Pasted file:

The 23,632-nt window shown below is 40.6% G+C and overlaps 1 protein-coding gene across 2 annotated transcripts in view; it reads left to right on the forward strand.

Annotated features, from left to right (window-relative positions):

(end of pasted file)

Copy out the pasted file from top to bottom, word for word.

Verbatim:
The 23,632-nt window shown below is 40.6% G+C and overlaps 1 protein-coding gene across 2 annotated transcripts in view; it reads left to right on the forward strand.

Annotated features, from left to right (window-relative positions):